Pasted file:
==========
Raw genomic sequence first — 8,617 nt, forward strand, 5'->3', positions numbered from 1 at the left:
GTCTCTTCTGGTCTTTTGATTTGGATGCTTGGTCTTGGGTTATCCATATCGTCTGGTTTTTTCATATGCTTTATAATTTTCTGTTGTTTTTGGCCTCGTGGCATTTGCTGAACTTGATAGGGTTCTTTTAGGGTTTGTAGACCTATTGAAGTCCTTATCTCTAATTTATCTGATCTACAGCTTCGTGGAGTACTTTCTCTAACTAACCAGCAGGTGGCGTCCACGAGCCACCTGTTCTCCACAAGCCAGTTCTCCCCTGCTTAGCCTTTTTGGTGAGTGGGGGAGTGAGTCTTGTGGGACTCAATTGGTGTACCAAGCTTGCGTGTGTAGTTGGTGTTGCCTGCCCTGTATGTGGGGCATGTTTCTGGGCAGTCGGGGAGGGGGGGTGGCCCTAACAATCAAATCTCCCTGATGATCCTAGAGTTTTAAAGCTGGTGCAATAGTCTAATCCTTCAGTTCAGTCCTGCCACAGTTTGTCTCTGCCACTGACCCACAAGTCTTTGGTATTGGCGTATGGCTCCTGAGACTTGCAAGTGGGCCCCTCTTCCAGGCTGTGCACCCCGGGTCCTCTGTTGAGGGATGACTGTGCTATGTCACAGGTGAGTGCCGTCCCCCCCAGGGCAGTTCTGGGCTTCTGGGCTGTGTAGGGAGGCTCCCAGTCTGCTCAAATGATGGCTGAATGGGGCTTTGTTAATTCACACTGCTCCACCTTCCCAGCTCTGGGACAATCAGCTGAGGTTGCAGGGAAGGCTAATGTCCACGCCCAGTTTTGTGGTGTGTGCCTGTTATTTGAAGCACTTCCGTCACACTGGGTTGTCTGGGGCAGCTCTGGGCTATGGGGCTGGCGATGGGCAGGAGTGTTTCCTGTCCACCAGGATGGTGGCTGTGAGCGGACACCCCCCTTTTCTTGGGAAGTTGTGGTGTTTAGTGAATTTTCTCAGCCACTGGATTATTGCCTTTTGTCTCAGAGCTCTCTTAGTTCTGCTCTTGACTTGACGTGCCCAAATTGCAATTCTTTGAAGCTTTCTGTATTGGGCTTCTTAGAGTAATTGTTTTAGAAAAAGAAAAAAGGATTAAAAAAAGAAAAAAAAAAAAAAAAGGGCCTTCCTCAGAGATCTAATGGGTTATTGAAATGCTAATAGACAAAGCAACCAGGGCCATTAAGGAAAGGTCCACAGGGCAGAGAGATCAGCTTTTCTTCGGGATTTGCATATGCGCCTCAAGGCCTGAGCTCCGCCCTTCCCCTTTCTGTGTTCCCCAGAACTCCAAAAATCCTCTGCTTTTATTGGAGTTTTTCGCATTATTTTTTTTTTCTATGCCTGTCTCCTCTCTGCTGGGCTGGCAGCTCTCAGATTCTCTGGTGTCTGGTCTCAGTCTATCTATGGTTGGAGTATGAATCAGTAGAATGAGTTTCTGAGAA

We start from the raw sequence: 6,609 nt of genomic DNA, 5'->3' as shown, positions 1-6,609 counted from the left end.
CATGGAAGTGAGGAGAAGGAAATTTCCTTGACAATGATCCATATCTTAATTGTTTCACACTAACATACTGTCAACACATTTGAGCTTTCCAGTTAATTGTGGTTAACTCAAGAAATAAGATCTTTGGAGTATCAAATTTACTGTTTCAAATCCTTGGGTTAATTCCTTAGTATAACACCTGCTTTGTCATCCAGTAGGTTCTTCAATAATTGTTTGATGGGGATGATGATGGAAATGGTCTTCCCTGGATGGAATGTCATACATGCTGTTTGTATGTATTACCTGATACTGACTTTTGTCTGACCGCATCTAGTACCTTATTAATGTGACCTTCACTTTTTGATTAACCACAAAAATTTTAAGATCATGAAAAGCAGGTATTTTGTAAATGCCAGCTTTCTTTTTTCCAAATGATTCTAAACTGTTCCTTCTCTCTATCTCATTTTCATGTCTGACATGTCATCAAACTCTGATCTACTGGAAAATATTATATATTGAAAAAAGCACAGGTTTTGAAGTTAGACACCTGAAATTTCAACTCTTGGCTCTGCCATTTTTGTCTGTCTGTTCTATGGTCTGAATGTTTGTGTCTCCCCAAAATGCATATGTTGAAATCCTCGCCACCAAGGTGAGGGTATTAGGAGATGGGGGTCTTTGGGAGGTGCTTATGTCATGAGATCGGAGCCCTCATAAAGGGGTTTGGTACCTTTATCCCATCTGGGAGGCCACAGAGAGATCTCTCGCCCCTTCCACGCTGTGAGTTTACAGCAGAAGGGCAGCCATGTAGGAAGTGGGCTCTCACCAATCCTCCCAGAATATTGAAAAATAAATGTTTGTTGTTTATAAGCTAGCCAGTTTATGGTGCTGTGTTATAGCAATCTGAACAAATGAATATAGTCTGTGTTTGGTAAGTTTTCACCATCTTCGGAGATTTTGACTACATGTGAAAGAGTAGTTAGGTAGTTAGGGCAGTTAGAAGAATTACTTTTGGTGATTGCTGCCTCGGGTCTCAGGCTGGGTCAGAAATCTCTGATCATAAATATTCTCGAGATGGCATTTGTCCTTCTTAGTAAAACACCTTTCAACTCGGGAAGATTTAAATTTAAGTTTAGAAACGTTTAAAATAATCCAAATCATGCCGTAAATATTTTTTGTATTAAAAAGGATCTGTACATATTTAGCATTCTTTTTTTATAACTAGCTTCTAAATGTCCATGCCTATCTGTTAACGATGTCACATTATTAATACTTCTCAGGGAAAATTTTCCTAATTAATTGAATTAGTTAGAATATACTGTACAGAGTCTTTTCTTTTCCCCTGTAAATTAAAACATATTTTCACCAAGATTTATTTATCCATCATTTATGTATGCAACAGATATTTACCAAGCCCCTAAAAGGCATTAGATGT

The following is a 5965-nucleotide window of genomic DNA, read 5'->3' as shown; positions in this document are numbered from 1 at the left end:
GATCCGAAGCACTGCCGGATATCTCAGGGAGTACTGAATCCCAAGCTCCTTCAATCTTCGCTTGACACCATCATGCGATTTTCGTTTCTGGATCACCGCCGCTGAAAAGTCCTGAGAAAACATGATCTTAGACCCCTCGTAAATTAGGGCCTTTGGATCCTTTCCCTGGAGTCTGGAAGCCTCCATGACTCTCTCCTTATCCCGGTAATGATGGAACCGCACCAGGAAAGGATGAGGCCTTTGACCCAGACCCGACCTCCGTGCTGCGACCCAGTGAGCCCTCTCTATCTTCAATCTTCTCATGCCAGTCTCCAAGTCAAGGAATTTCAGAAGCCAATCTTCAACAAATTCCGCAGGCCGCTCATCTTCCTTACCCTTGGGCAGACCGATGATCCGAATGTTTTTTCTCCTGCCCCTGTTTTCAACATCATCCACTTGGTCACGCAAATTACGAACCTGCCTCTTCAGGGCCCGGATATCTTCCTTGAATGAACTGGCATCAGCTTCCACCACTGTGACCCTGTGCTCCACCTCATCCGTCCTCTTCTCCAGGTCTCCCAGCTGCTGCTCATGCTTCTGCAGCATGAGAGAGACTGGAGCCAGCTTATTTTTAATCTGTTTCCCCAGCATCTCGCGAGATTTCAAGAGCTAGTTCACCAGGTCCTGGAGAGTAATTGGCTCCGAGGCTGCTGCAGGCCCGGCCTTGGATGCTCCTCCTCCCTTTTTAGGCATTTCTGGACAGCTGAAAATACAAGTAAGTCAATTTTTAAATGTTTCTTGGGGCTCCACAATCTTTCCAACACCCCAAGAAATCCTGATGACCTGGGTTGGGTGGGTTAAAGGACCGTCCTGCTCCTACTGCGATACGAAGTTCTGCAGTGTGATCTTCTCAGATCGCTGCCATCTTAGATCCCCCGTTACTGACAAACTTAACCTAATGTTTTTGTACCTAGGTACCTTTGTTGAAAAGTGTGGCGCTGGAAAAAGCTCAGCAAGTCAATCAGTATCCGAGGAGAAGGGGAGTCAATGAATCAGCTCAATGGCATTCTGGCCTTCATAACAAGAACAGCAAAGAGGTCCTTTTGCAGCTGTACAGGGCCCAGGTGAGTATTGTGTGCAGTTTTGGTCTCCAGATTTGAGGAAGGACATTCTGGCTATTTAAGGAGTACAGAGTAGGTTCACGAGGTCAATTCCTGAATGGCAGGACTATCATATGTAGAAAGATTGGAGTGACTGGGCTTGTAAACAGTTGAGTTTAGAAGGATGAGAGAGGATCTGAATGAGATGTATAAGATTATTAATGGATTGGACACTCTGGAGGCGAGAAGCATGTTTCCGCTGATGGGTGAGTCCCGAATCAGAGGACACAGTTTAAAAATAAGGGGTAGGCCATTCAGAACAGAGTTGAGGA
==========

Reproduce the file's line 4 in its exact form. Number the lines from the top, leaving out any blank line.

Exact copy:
CATGGAAGTGAGGAGAAGGAAATTTCCTTGACAATGATCCATATCTTAATTGTTTCACACTAACATACTGTCAACACATTTGAGCTTTCCAGTTAATTGTGGTTAACTCAAGAAATAAGATCTTTGGAGTATCAAATTTACTGTTTCAAATCCTTGGGTTAATTCCTTAGTATAACACCTGCTTTGTCATCCAGTAGGTTCTTCAATAATTGTTTGATGGGGATGATGATGGAAATGGTCTTCCCTGGATGGAATGTCATACATGCTGTTTGTATGTATTACCTGATACTGACTTTTGTCTGACCGCATCTAGTACCTTATTAATGTGACCTTCACTTTTTGATTAACCACAAAAATTTTAAGATCATGAAAAGCAGGTATTTTGTAAATGCCAGCTTTCTTTTTTCCAAATGATTCTAAACTGTTCCTTCTCTCTATCTCATTTTCATGTCTGACATGTCATCAAACTCTGATCTACTGGAAAATATTATATATTGAAAAAAGCACAGGTTTTGAAGTTAGACACCTGAAATTTCAACTCTTGGCTCTGCCATTTTTGTCTGTCTGTTCTATGGTCTGAATGTTTGTGTCTCCCCAAAATGCATATGTTGAAATCCTCGCCACCAAGGTGAGGGTATTAGGAGATGGGGGTCTTTGGGAGGTGCTTATGTCATGAGATCGGAGCCCTCATAAAGGGGTTTGGTACCTTTATCCCATCTGGGAGGCCACAGAGAGATCTCTCGCCCCTTCCACGCTGTGAGTTTACAGCAGAAGGGCAGCCATGTAGGAAGTGGGCTCTCACCAATCCTCCCAGAATATTGAAAAATAAATGTTTGTTGTTTATAAGCTAGCCAGTTTATGGTGCTGTGTTATAGCAATCTGAACAAATGAATATAGTCTGTGTTTGGTAAGTTTTCACCATCTTCGGAGATTTTGACTACATGTGAAAGAGTAGTTAGGTAGTTAGGGCAGTTAGAAGAATTACTTTTGGTGATTGCTGCCTCGGGTCTCAGGCTGGGTCAGAAATCTCTGATCATAAATATTCTCGAGATGGCATTTGTCCTTCTTAGTAAAACACCTTTCAACTCGGGAAGATTTAAATTTAAGTTTAGAAACGTTTAAAATAATCCAAATCATGCCGTAAATATTTTTTGTATTAAAAAGGATCTGTACATATTTAGCATTCTTTTTTTATAACTAGCTTCTAAATGTCCATGCCTATCTGTTAACGATGTCACATTATTAATACTTCTCAGGGAAAATTTTCCTAATTAATTGAATTAGTTAGAATATACTGTACAGAGTCTTTTCTTTTCCCCTGTAAATTAAAACATATTTTCACCAAGATTTATTTATCCATCATTTATGTATGCAACAGATATTTACCAAGCCCCTAAAAGGCATTAGATGT